What Occurs During A Colonoscopy?

A colonoscopy usually takes no more than 30 to 60 minutes to be completed. Before the procedure, the nurse will give you a pain reliever and a sedative intravenously. These drugs help you feel no pain or discomfort during the procedure. The nurse will place an oxygen mask. Your pulse, heart rate and breaths per minute will be monitored.

Colonoscopy is performed with the patient their side, and the doctor will insert the colonoscope into the anus along with a lubricant to facilitate the process.

During colonoscopy, air is injected allowing the doctor to move the colonoscope gently. It is normal to feel some discomfort. The doctor will move the colonoscope according to the area of the intestine that needs investigation. This is facilitated by the curves of the intestine and the flexibility of the colonoscope. At the end of the colonoscope is a lens that sends images to the monitor. The doctor will look at the pictures and ask you to change your position if it is necessary.

During colonoscopy, the doctor may take a tissue sample (biopsy) or remove polyps. This is done through a long forceps which is inserted through the scope and which allows for the removal of tissue. Samples are sent to the pathology laboratory for analysis to determine whether it is malignant or not.

Post Procedure Expectations

When the colonoscopy is completed, the colonoscope is easily removed and the air that was introduced is removed. You will need to rest until the anesthesia has passed. You cannot drive home, so transportation arrangements are necessary subsequent to the procedure.

Before you leave the hospital, the doctor can talk to you about the findings. If the doctor has removed polyps or taken a biopsy, the results will be sent to the hospital, and you will require a follow-up appointment. The physician will discuss this with you.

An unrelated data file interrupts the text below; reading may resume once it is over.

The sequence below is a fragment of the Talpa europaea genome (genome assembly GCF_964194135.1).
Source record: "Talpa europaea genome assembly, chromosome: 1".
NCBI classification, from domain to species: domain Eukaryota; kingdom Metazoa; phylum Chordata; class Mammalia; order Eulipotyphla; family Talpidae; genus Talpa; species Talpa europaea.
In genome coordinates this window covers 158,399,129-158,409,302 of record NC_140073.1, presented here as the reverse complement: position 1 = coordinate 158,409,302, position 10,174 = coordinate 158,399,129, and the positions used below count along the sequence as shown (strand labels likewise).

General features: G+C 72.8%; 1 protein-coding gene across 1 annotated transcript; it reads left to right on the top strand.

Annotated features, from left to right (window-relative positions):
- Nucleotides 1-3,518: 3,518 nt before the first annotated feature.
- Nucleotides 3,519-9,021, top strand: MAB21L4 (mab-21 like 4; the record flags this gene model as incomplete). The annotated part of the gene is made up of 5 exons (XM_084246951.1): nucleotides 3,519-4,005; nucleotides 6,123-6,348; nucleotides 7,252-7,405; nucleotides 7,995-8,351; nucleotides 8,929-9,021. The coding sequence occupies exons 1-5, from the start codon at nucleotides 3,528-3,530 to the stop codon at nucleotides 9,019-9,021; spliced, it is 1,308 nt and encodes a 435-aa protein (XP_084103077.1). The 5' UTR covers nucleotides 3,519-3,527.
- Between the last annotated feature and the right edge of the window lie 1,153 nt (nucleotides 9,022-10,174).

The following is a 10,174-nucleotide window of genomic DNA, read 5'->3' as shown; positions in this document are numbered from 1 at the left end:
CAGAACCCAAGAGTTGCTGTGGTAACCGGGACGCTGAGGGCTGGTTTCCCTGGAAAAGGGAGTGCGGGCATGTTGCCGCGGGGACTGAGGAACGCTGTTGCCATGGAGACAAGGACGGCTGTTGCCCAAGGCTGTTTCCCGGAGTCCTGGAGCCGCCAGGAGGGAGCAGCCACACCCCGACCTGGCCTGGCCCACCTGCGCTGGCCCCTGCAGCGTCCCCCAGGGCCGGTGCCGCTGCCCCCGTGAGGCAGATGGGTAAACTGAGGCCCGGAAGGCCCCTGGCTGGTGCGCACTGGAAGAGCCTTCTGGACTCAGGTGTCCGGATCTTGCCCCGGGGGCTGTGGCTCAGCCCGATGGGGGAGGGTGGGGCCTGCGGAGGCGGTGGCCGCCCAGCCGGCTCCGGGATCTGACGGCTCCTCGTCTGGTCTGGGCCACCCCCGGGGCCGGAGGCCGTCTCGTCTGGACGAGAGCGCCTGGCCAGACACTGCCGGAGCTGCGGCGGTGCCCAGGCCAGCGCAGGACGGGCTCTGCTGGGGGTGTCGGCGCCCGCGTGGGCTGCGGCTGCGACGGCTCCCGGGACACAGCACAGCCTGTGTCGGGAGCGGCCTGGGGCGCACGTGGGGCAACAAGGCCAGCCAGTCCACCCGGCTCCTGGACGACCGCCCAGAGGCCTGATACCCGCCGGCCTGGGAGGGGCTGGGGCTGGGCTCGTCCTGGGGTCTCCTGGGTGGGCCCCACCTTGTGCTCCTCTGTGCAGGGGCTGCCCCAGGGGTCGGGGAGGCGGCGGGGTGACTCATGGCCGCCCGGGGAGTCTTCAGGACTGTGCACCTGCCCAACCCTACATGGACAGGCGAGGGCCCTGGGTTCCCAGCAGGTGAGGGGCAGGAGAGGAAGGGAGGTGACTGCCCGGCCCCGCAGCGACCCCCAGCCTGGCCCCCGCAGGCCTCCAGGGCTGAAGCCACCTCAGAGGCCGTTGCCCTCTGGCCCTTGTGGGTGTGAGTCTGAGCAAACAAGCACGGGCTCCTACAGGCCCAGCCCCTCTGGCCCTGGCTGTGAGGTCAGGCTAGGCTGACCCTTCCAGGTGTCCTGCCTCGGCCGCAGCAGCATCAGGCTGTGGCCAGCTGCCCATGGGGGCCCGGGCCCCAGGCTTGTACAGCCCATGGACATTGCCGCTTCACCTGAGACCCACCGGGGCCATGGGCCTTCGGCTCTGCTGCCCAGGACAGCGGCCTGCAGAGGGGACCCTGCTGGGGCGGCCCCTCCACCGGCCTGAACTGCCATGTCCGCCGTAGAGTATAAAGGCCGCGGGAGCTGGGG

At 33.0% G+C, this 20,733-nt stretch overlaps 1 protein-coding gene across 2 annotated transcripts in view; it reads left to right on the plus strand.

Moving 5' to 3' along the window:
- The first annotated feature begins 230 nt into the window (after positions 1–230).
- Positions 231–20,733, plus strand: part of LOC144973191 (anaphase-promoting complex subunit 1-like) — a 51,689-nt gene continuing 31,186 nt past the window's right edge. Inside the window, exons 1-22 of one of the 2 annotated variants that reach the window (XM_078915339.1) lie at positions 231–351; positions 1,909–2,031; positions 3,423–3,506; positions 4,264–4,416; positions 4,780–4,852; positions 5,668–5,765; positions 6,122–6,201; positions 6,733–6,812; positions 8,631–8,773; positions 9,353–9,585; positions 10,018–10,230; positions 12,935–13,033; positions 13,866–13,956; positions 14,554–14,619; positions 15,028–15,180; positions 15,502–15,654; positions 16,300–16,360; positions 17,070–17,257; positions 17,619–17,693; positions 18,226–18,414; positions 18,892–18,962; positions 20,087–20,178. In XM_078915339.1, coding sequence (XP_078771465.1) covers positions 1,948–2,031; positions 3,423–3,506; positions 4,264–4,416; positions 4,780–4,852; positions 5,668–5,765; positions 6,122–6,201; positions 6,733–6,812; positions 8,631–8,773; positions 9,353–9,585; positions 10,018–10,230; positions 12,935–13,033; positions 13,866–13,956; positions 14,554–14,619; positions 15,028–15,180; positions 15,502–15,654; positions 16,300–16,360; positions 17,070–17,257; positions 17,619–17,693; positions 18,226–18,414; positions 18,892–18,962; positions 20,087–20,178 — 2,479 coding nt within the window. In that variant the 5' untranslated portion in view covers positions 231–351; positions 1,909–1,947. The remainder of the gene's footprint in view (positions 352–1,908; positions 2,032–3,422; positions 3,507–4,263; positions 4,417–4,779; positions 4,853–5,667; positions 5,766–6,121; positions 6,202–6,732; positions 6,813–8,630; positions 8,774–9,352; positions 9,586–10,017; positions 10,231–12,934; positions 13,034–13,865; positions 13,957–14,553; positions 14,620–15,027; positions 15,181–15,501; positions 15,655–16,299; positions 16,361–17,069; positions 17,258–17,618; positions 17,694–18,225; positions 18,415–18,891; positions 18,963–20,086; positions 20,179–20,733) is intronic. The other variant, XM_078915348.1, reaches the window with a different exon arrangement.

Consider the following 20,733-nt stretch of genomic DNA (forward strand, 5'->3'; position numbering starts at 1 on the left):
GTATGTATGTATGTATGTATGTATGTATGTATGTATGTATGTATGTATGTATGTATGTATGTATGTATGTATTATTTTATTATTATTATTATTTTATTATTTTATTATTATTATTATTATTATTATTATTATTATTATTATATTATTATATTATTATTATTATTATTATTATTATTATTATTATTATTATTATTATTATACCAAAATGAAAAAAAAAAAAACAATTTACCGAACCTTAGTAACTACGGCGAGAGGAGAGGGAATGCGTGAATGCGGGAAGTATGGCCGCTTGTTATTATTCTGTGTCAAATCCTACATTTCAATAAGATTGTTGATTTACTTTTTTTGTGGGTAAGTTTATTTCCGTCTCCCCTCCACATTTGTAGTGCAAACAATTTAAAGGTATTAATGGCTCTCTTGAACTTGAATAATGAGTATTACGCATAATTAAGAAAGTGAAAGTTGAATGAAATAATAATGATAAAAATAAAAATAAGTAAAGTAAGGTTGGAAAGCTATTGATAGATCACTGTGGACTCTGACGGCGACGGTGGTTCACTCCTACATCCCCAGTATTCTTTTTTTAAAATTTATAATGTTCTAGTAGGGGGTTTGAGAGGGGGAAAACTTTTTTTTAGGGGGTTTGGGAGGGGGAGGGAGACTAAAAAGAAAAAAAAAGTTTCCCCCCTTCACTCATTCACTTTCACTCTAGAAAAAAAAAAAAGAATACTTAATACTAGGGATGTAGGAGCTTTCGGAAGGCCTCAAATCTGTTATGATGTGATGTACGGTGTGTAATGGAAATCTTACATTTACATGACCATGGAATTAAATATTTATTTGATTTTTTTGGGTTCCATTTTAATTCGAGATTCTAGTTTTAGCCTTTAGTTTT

Several hours after the colonoscopy, you may feel pain. In this case, you can take analgesics (paracetamol, ibuprofen) or any medication for pain that the doctor has been indicated. The process of sedation disqualifies you from certain tasks and your ability to focus and coordinate movements are diminished for a period of time. You must avoid drinking alcohol, drive a car or operating machinery.

If after colonoscopy, you have any of these symptoms, consult your doctor:

  1. Rectal bleeding
  2. Abdominal swelling
  3. Pain
  4. Inflammation
  5. Fever

Side Effects

There are certain side effects that often occur after colonoscopy:

  1. Gas or bloating
  2. Little bleeding if a biopsy was performed or removal of polyps

Complications From Colonoscopy

Complications that can occur after colonoscopy are rare but still happen:

  1. Inability to see inside the bowel: This occurs if the colon does not completely empty or due to the inability to move the colonoscope into the loops of intestine. In this case, colonoscopy should be performed again or other tests must be performed.
  2. Reaction to anesthesia: This may alter the heart rate or the number of breaths. This is strictly controlled and, in this situation, you will be treated immediately.
  3. Intestinal wounds caused by colonoscope: Doctor performs the procedure safely, but in case of damage by the passage of the colonoscope, surgery is done.
  4. Bleeding due to the resection of polyps

Long Distance Telephone Appointments

If you are not local to the clinic, Michelle Honda PhD Holistic Doctor can conduct telephone appointments with you very easily. So if you are anywhere in North America, you can now successfully receive high end, specialized help for your Crohn’s disease or ulcerative colitis. If you are local to the clinic in Hamilton, Toronto or Mississauga Ontario – by all means come in for your appointment. If not, telephone appointments are very popular and convenient.